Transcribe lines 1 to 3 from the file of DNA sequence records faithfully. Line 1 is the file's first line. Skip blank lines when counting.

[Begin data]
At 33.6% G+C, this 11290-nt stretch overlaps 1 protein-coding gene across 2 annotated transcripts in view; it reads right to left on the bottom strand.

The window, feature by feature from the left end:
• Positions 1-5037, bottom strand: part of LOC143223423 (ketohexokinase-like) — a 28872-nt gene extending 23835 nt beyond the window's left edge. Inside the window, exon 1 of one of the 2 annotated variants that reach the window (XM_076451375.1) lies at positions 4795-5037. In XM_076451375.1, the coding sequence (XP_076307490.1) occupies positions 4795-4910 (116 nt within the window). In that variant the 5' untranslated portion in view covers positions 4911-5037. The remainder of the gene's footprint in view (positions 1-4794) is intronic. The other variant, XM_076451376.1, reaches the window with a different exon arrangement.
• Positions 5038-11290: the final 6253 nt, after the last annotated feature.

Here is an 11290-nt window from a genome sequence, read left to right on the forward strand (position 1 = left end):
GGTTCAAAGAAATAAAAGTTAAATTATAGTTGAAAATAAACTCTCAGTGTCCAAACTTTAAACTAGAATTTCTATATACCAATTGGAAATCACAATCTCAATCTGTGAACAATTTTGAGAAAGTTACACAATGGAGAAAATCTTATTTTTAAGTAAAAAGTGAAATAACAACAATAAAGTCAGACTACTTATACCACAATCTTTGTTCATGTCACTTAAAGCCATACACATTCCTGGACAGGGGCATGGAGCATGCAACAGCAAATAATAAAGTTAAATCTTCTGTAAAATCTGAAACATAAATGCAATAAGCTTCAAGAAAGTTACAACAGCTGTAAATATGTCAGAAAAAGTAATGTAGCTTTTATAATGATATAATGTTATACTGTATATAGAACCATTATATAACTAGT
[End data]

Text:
At 33.6% G+C, this 11290-nt stretch overlaps 1 protein-coding gene across 2 annotated transcripts in view; it reads right to left on the bottom strand.

The window, feature by feature from the left end:
• Positions 1-5037, bottom strand: part of LOC143223423 (ketohexokinase-like) — a 28872-nt gene extending 23835 nt beyond the window's left edge. Inside the window, exon 1 of one of the 2 annotated variants that reach the window (XM_076451375.1) lies at positions 4795-5037. In XM_076451375.1, the coding sequence (XP_076307490.1) occupies positions 4795-4910 (116 nt within the window). In that variant the 5' untranslated portion in view covers positions 4911-5037. The remainder of the gene's footprint in view (positions 1-4794) is intronic. The other variant, XM_076451376.1, reaches the window with a different exon arrangement.